Moreover, though not uncommon to many areas of sport science research, much of the research on burnout in sport has focused on samples that lack some aspects of diversity in sampling (e.g., race/ethnicity, gender identity, sexual orientation, and country of origin) which limit generalizations of the extant work to these important populations. Though notable work in athlete burnout, showcased in the pages of these special issues, has crossed countries, sports, gender identities, and age/developmental levels, there is still much important work that can be done to make sure burnout research is relevant to all who participate. This includes those who may discontinue sport due to the experience of burnout (or other factors) resulting in a complex sampling problem noted in worker populations (e.g., “healthy worker effect,” Schaufeli & Enzmann, 1998), as those that leave sport due to burnout are rarely (if ever) studied. Specifically, more burnout research with athletes and others in sport experiencing high levels of burnout is needed that would aid in further understanding burnout development, burnout outcomes, and whether current tools like the Athlete Burnout Questionnaire are valid and/or reliable for clinical decision making (i.e., burnout diagnosis, Gerber et al., 2018). Accordingly, we hope this review sparks continued interest in a diverse collection of researchers examining burnout in sport in innovative ways and in the most diverse sport-based populations possible.

Papers within this Burnout Special Issue (Volume 2) represent additional studies which can inform these public policy and sampling reconsideration efforts. We would like to again thank the contributing authors for their knowledge and effort in producing such excellent manuscripts with conceptual and practical implications. We would also like to thank the Editor of the Journal of Clinical Sport Psychology, Human Kinetics, and all contributors to both special issues including guest editors and guest reviewers.

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  • Madigan, D.J., Stoeber, J., & Passfield, L. (2016). Motivation mediates the perfectionism-burnout relationship: A three-wave longitudinal study with junior athletes. Journal of Sport & Exercise Psychology, 38(4) 341354. https://doi.org/10.1123/jsep.2015-0238

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  • Maslach, C. (1982). Burnout: The cost of caring. Prentice Hall.

  • Maslach, C., & Jackson, S.E. (1986). Maslach burnout inventory manual (2nd ed.). Consulting Psychologists Press.

  • Maslach, C., & Leiter, M.P. (1997). The truth about burnout: How organizations cause personal stress and what to do about it. Josey-Bass.

    • Search Google Scholar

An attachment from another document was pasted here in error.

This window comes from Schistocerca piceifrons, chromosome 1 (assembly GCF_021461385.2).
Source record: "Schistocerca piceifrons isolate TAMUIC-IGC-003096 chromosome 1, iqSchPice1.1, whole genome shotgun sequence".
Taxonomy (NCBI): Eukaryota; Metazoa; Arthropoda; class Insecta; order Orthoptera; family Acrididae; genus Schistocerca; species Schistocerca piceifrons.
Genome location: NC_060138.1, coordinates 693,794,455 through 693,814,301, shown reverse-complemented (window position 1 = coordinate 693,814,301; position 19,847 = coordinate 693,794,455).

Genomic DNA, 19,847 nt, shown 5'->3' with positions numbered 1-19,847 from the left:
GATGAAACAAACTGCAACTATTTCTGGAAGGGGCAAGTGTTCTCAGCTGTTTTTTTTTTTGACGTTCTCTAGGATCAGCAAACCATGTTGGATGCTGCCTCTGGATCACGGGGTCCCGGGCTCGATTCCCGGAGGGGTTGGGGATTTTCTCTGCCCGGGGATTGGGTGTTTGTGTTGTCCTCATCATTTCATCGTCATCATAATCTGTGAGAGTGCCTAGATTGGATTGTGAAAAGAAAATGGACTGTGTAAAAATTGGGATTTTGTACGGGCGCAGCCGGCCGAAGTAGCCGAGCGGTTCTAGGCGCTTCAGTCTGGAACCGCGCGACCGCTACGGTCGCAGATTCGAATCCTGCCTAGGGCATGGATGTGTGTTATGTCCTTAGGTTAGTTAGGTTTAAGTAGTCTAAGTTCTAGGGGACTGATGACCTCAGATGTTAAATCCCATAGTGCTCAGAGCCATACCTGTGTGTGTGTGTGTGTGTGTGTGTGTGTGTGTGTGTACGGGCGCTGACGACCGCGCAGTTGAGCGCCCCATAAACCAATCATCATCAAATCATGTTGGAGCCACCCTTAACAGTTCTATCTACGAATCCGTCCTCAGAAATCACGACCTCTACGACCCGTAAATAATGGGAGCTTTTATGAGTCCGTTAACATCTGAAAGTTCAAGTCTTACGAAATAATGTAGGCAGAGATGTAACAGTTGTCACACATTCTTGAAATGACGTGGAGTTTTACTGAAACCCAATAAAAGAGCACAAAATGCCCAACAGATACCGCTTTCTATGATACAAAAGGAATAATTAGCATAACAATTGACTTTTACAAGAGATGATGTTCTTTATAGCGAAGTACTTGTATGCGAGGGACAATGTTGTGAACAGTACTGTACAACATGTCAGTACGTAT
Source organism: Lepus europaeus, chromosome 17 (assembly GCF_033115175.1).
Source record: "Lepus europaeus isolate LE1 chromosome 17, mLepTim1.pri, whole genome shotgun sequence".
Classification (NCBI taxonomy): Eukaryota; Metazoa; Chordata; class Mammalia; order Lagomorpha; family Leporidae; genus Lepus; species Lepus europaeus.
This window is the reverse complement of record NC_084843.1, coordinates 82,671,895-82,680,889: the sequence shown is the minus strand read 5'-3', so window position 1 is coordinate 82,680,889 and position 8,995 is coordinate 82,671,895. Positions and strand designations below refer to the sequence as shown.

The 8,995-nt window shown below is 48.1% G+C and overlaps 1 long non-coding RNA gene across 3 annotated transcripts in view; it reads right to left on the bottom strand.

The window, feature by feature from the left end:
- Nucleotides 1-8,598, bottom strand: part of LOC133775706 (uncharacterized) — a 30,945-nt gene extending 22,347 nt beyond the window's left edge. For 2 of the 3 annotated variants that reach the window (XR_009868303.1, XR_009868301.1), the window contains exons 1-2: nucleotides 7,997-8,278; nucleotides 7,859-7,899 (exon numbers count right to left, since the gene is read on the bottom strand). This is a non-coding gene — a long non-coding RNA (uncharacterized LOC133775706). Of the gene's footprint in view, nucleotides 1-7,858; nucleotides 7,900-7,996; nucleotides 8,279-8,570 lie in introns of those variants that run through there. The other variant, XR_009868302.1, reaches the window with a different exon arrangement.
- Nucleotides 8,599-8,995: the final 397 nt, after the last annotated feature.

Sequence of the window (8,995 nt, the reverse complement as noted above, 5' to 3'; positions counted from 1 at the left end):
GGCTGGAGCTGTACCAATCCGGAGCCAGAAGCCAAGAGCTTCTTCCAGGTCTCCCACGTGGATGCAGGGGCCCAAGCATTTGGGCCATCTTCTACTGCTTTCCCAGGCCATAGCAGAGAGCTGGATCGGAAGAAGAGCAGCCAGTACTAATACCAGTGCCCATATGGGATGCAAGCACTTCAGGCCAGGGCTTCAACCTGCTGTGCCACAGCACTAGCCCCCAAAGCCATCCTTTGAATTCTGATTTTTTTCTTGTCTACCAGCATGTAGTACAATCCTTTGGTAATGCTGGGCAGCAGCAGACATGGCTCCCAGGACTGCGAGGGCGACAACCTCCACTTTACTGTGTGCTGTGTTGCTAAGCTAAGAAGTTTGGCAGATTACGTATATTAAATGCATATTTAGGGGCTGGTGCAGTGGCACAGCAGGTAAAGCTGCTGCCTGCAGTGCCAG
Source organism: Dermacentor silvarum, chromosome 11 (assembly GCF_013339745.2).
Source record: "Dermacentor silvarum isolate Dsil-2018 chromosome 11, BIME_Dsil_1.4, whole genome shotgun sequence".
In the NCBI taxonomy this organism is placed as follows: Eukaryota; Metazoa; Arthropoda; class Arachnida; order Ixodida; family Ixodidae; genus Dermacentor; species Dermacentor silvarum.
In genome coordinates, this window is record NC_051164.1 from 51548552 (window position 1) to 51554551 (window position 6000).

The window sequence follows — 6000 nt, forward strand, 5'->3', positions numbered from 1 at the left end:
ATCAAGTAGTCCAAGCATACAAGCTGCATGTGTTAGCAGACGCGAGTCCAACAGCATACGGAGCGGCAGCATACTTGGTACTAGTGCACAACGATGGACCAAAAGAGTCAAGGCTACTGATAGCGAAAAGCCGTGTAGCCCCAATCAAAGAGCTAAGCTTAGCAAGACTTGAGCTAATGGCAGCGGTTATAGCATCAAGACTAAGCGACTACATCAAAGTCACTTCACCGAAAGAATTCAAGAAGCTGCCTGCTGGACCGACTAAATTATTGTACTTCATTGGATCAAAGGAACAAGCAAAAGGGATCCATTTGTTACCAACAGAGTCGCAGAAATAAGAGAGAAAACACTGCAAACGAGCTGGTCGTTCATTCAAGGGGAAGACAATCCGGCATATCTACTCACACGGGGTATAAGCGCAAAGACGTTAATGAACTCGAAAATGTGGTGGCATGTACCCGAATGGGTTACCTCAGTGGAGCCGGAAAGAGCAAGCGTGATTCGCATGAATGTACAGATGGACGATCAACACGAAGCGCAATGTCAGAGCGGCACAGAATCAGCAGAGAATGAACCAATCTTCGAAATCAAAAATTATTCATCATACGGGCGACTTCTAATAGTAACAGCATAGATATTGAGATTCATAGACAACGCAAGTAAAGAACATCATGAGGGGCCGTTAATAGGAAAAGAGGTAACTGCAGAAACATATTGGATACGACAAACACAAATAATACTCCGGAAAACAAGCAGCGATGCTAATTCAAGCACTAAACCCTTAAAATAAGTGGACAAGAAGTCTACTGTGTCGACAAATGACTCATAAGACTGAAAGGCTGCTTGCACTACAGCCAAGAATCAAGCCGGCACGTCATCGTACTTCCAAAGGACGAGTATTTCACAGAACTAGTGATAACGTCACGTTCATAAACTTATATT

• Export Citation
  • Maslach, C., & Leiter, M.P. (1999). Burnout and engagement in the workplace: A contextual analysis. Advances in Motivation and Achievement, 11, 275302.

    • Search Google Scholar
    • Export Citation
  • Pacewicz, C.E., Mellano, K.T., & Smith, A.L. (2019). A meta-analytic review of the relationship between social constructs and athlete burnout. Psychology of Sport & Exercise, 43, 155164. https://doi.org/10.1016/j.psychsport.2019.02.002

    • Search Google Scholar
    • Export Citation
  • Perreault, S., Gaudreau, P., Lapointe, M.-C., & Lacroix, C. (2007). Does it take three two tango? Psychological need satisfaction and athlete burnout. International Journal of Sport Psychology, 38, 437450.

    • Search Google Scholar
    • Export Citation
  • Quested, E., & Duda J.L. (2011). Antecedents of burnout among elite dancers: A longitudinal test of basic needs theory. Psychology of Sport & Exercise, 12(2), 159167. https://doi.org/10.1016/j.psychsport.2010.09.003

    • Search Google Scholar
    • Export Citation
  • Raedeke, T.D. (1997). Is athlete burnout more than just stress? A sport commitment perspective. Journal of Sport & Exercise Psychology, 19(4), 396417. https://doi.org/10.1123/jsep.19.4.396

    • Search Google Scholar
    • Export Citation
  • Raedeke, T.D., & Smith, A.L. (2001). Development and preliminary validation of an athlete burnout measure. Journal of Sport & Exercise Psychology, 23(4), 281306. https://doi.org/10.1123/jsep.23.4.281

    • Search Google Scholar
    • Export Citation
  • Raedeke, T.D., & Smith, A.L. (2004). Coping resources and athlete burnout: An examination of stress mediated and moderation hypotheses. Journal of Sport & Exercise Psychology, 26(4), 525541. https://doi.org/10.1123/jsep.26.4.525

    • Search Google Scholar
    • Export Citation
  • Raedeke, T.D., & Smith, A.L. (2009). The athlete burnout questionnaire manual. West Virginia University.

  • Rotella, R.J., Hanson, T., & Coop, R.H. (1991). Burnout in youth sport. The Elementary School Journal, 91(5), 421428. https://doi.org/10.1086/461664

    • Search Google Scholar
    • Export Citation
  • Schaufeli, W., & Enzmann, D. (1998). The burnout companion to study and practice: A critical analysis. Taylor & Francis.